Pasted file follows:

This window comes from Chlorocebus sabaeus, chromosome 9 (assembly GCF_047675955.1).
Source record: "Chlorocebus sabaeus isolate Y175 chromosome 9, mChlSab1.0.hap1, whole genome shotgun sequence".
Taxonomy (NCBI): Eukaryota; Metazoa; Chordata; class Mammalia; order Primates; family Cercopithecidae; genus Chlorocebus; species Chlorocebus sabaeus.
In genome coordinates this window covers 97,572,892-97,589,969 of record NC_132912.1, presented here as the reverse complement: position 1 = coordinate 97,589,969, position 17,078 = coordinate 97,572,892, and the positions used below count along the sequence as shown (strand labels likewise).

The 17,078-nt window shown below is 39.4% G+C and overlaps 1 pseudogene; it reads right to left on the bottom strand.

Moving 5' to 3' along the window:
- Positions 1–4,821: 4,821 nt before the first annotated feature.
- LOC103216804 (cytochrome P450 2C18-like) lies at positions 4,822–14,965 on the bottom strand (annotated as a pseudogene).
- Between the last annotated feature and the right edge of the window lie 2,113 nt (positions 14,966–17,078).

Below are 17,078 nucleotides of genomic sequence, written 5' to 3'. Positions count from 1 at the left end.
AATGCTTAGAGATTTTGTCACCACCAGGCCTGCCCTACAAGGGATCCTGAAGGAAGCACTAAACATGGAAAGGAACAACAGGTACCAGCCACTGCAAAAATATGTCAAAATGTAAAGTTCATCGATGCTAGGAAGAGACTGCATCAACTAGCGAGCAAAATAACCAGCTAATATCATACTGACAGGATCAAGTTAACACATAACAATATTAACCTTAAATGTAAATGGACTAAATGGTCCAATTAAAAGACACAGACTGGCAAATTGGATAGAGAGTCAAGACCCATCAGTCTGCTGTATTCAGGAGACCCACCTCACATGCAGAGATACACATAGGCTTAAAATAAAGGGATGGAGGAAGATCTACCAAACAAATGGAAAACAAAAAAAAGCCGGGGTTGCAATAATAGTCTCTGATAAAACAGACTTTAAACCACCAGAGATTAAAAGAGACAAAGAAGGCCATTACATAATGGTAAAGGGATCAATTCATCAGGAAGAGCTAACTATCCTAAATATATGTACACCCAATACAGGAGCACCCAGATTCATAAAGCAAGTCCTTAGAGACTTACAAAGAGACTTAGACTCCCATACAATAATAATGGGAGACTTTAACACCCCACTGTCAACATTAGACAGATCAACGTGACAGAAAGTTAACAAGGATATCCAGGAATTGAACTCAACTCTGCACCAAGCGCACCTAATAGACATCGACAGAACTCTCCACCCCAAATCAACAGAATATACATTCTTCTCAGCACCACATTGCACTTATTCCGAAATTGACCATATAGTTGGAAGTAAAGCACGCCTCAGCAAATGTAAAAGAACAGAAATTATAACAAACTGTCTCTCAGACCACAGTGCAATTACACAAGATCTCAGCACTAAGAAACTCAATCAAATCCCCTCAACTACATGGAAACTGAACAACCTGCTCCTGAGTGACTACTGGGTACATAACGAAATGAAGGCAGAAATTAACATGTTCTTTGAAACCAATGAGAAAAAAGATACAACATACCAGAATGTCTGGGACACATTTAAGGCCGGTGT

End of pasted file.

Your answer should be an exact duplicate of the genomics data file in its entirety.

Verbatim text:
This window comes from Chlorocebus sabaeus, chromosome 9 (assembly GCF_047675955.1).
Source record: "Chlorocebus sabaeus isolate Y175 chromosome 9, mChlSab1.0.hap1, whole genome shotgun sequence".
Taxonomy (NCBI): Eukaryota; Metazoa; Chordata; class Mammalia; order Primates; family Cercopithecidae; genus Chlorocebus; species Chlorocebus sabaeus.
In genome coordinates this window covers 97,572,892-97,589,969 of record NC_132912.1, presented here as the reverse complement: position 1 = coordinate 97,589,969, position 17,078 = coordinate 97,572,892, and the positions used below count along the sequence as shown (strand labels likewise).

The 17,078-nt window shown below is 39.4% G+C and overlaps 1 pseudogene; it reads right to left on the bottom strand.

Moving 5' to 3' along the window:
- Positions 1–4,821: 4,821 nt before the first annotated feature.
- LOC103216804 (cytochrome P450 2C18-like) lies at positions 4,822–14,965 on the bottom strand (annotated as a pseudogene).
- Between the last annotated feature and the right edge of the window lie 2,113 nt (positions 14,966–17,078).

Below are 17,078 nucleotides of genomic sequence, written 5' to 3'. Positions count from 1 at the left end.
AATGCTTAGAGATTTTGTCACCACCAGGCCTGCCCTACAAGGGATCCTGAAGGAAGCACTAAACATGGAAAGGAACAACAGGTACCAGCCACTGCAAAAATATGTCAAAATGTAAAGTTCATCGATGCTAGGAAGAGACTGCATCAACTAGCGAGCAAAATAACCAGCTAATATCATACTGACAGGATCAAGTTAACACATAACAATATTAACCTTAAATGTAAATGGACTAAATGGTCCAATTAAAAGACACAGACTGGCAAATTGGATAGAGAGTCAAGACCCATCAGTCTGCTGTATTCAGGAGACCCACCTCACATGCAGAGATACACATAGGCTTAAAATAAAGGGATGGAGGAAGATCTACCAAACAAATGGAAAACAAAAAAAAGCCGGGGTTGCAATAATAGTCTCTGATAAAACAGACTTTAAACCACCAGAGATTAAAAGAGACAAAGAAGGCCATTACATAATGGTAAAGGGATCAATTCATCAGGAAGAGCTAACTATCCTAAATATATGTACACCCAATACAGGAGCACCCAGATTCATAAAGCAAGTCCTTAGAGACTTACAAAGAGACTTAGACTCCCATACAATAATAATGGGAGACTTTAACACCCCACTGTCAACATTAGACAGATCAACGTGACAGAAAGTTAACAAGGATATCCAGGAATTGAACTCAACTCTGCACCAAGCGCACCTAATAGACATCGACAGAACTCTCCACCCCAAATCAACAGAATATACATTCTTCTCAGCACCACATTGCACTTATTCCGAAATTGACCATATAGTTGGAAGTAAAGCACGCCTCAGCAAATGTAAAAGAACAGAAATTATAACAAACTGTCTCTCAGACCACAGTGCAATTACACAAGATCTCAGCACTAAGAAACTCAATCAAATCCCCTCAACTACATGGAAACTGAACAACCTGCTCCTGAGTGACTACTGGGTACATAACGAAATGAAGGCAGAAATTAACATGTTCTTTGAAACCAATGAGAAAAAAGATACAACATACCAGAATGTCTGGGACACATTTAAGGCCGGTGT